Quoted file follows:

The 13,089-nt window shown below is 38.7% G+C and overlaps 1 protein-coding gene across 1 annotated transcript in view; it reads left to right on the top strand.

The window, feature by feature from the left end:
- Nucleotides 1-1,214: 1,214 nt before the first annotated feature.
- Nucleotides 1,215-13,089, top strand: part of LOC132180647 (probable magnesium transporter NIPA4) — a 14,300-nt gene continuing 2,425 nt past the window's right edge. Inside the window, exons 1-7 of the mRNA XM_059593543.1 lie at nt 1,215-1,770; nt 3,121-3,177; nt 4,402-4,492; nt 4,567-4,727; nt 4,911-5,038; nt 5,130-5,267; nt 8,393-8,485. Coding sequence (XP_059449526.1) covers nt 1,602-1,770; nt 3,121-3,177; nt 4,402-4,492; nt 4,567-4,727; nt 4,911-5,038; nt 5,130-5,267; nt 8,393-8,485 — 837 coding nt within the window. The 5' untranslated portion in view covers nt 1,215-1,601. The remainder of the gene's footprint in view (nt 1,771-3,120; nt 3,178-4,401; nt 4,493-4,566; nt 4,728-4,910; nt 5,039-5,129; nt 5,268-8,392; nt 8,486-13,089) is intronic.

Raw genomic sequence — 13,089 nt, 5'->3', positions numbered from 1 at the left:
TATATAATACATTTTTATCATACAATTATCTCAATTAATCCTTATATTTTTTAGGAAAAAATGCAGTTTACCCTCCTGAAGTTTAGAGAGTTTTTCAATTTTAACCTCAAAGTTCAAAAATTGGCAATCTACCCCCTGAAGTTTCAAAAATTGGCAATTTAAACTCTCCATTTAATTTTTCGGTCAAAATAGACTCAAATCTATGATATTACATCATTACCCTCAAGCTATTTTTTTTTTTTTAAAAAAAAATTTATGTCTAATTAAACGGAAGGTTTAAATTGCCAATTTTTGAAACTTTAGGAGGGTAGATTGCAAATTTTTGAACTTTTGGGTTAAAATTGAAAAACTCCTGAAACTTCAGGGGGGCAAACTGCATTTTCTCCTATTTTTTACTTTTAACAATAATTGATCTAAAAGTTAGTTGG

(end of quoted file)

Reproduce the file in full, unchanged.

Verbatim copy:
The 13,089-nt window shown below is 38.7% G+C and overlaps 1 protein-coding gene across 1 annotated transcript in view; it reads left to right on the top strand.

The window, feature by feature from the left end:
- Nucleotides 1-1,214: 1,214 nt before the first annotated feature.
- Nucleotides 1,215-13,089, top strand: part of LOC132180647 (probable magnesium transporter NIPA4) — a 14,300-nt gene continuing 2,425 nt past the window's right edge. Inside the window, exons 1-7 of the mRNA XM_059593543.1 lie at nt 1,215-1,770; nt 3,121-3,177; nt 4,402-4,492; nt 4,567-4,727; nt 4,911-5,038; nt 5,130-5,267; nt 8,393-8,485. Coding sequence (XP_059449526.1) covers nt 1,602-1,770; nt 3,121-3,177; nt 4,402-4,492; nt 4,567-4,727; nt 4,911-5,038; nt 5,130-5,267; nt 8,393-8,485 — 837 coding nt within the window. The 5' untranslated portion in view covers nt 1,215-1,601. The remainder of the gene's footprint in view (nt 1,771-3,120; nt 3,178-4,401; nt 4,493-4,566; nt 4,728-4,910; nt 5,039-5,129; nt 5,268-8,392; nt 8,486-13,089) is intronic.

Raw genomic sequence — 13,089 nt, 5'->3', positions numbered from 1 at the left:
TATATAATACATTTTTATCATACAATTATCTCAATTAATCCTTATATTTTTTAGGAAAAAATGCAGTTTACCCTCCTGAAGTTTAGAGAGTTTTTCAATTTTAACCTCAAAGTTCAAAAATTGGCAATCTACCCCCTGAAGTTTCAAAAATTGGCAATTTAAACTCTCCATTTAATTTTTCGGTCAAAATAGACTCAAATCTATGATATTACATCATTACCCTCAAGCTATTTTTTTTTTTTTAAAAAAAAATTTATGTCTAATTAAACGGAAGGTTTAAATTGCCAATTTTTGAAACTTTAGGAGGGTAGATTGCAAATTTTTGAACTTTTGGGTTAAAATTGAAAAACTCCTGAAACTTCAGGGGGGCAAACTGCATTTTCTCCTATTTTTTACTTTTAACAATAATTGATCTAAAAGTTAGTTGG